If you’ve read my blogs about macOS Catalina Kerberos SSO over Per-App Tunnel and the followup, you’ll know that this has been a use-case I’m interested in solving. I put a great deal of effort into filing feedback with Apple and providing steps to replicate the issue. I was quite excited when I saw the per-app Tunnel improvements specifically mentioned in the WWDC videos, and hoped perhaps some changes were made to enable this functionality.
Remembering the Use-Cases
I sat down and re-hashed all the old use-cases I drew up for making this work:
- What if the new Kerberos SSO Extension in macOS BigSur was just another one of those applications that you redirected over a Tunnel?
- Could you, in theory, get Kerberos Tickets to an unbound (non-AD joined) Mac to use for authenticating internal websites over Per-App Tunnel?
- Could you use the Kerberos SSO Extension to sync your local (non-mobile) macOS User’s password with the on-prem AD password over Per-App Tunnel?
- Could you change your on-prem AD password remotely over Per-App Tunnel when it neared the expiration date?
Beta Testing Results
I ran through the same validation tests again and here’s what happened:
|Testing Item||Per-App Tunnel|
|Kerberos Ticket Obtained over Tunnel||Yes!|
|Password Expiration Date Correct||Yes!|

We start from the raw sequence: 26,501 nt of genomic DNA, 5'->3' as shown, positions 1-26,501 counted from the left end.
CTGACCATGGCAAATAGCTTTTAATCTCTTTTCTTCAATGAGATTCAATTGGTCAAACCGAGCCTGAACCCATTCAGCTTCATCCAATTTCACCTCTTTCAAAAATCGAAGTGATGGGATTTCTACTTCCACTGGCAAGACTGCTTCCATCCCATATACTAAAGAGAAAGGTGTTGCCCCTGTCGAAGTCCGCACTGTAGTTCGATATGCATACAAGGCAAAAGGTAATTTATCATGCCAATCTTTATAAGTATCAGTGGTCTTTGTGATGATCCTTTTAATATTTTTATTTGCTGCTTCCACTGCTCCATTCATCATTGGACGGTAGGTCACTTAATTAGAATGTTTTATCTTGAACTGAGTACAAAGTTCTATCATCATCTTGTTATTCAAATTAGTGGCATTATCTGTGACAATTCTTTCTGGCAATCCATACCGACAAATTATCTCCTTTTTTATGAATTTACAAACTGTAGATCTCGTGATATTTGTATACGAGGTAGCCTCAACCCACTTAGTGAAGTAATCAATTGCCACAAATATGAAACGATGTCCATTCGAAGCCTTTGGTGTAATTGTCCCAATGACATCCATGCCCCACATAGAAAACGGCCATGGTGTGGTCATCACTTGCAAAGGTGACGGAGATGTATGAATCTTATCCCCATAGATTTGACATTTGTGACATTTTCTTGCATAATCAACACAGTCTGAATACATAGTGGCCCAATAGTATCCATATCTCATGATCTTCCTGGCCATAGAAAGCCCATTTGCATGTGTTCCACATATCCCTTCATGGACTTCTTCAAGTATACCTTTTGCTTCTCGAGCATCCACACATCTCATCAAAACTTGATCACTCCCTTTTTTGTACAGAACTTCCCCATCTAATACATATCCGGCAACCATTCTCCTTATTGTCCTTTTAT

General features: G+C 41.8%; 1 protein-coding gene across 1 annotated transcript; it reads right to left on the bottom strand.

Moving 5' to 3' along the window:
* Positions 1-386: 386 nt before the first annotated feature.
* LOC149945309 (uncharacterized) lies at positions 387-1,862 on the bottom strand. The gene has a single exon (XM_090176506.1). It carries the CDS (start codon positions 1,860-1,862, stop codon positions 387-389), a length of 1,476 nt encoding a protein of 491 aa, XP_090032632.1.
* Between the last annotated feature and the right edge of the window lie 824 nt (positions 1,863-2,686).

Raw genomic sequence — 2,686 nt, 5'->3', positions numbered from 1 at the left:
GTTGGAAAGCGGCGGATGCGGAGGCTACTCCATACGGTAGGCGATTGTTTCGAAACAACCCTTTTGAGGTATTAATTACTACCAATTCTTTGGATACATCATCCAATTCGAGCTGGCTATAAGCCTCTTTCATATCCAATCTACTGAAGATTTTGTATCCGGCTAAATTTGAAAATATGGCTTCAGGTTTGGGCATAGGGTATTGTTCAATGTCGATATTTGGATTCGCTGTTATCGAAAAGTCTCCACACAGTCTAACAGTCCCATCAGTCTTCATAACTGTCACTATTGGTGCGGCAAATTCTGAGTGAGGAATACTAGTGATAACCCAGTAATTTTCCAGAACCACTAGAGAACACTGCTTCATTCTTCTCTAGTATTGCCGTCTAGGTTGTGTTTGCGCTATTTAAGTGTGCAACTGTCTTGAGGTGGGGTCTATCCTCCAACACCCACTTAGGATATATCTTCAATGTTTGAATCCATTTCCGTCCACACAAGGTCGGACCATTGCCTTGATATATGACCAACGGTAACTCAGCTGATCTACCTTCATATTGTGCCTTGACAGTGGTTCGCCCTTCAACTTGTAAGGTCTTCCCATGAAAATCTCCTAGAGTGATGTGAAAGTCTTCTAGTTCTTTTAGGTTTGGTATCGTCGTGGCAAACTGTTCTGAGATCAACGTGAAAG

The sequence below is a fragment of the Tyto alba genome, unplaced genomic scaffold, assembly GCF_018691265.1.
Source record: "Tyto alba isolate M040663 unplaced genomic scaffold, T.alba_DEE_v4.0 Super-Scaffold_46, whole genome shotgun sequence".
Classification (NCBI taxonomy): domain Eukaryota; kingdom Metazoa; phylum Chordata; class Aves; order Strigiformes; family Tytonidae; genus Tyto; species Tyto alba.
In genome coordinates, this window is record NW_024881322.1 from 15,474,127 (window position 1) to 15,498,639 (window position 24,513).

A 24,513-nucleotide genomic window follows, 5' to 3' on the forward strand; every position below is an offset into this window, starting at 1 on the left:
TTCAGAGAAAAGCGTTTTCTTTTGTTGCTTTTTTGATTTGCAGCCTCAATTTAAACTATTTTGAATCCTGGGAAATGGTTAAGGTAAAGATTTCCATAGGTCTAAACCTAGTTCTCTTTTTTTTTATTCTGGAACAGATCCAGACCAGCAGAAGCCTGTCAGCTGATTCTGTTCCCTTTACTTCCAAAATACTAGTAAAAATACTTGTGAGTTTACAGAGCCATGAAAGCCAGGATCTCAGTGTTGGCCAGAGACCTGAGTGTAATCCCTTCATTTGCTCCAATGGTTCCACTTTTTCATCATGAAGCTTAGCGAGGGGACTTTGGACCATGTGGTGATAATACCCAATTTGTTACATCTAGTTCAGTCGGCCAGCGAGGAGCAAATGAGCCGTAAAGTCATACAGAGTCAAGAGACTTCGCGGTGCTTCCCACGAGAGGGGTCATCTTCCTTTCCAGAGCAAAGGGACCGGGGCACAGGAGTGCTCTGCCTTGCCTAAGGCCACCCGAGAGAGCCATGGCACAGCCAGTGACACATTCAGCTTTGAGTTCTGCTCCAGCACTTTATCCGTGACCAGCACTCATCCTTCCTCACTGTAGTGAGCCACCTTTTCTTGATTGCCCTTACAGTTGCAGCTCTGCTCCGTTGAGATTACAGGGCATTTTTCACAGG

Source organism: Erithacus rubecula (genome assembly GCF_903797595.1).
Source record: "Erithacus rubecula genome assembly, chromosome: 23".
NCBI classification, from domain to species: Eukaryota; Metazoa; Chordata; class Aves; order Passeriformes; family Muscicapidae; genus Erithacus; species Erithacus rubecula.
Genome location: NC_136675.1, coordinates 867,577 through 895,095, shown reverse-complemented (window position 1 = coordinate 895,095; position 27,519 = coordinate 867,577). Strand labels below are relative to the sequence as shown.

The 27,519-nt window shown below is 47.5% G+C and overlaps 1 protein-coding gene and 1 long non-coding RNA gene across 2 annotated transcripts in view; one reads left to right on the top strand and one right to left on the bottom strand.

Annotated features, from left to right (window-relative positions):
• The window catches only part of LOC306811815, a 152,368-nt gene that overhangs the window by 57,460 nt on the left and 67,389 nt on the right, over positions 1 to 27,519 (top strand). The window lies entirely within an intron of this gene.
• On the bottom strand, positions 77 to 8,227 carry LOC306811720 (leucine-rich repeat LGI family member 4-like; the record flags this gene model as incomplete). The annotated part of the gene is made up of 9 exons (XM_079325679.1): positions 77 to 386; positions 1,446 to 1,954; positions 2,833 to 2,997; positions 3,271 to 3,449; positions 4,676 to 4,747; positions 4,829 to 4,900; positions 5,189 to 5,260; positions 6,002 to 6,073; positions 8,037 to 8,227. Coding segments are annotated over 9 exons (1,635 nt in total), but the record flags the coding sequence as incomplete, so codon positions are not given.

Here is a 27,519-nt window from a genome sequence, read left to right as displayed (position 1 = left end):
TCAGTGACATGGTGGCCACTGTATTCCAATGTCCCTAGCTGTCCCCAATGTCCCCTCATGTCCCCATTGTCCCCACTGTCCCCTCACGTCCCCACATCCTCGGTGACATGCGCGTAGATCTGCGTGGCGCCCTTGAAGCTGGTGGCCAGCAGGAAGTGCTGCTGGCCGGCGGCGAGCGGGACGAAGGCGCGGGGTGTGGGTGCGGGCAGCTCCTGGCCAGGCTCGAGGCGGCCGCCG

|Extension Detects local PW different from AD||Yes!|
|User Change AD Password via Extension over Tunnel||Yes!|
Applicability to Workspace ONE
Internally, we had some discussion on why to use the SSO Extension instead of Cert-Based Auth with Workspace ONE Access (and Device Compliance). Honestly, I think these two solutions target drastically different use cases. First, the SSO Extension directly addresses password sync between a local (to macOS) user account and identity in Active Directory. Second, I see the SSO Extension as an easy way to enable SSO for internal web apps (such as those hosted on a Windows server in IIS). Since the authentication can be done by IIS, you can provide a single sign-on experience to those apps without needing to build-in SAML support (and subsequently Workspace ONE Access integration). With macOS leveraging the Unified Access Gateway for per-app tunnel, you can leverage compliance in Workspace ONE to remove the per-app VPN profile.
I’ll be continuing to test this and working with our internal Tunnel team. In the mean time, I’ve written up the steps in Deploying Workspace ONE Tunnel for macOS [TechZone]. I invite anyone beta testing Big Sur to try it out and send me feedback as to your experience!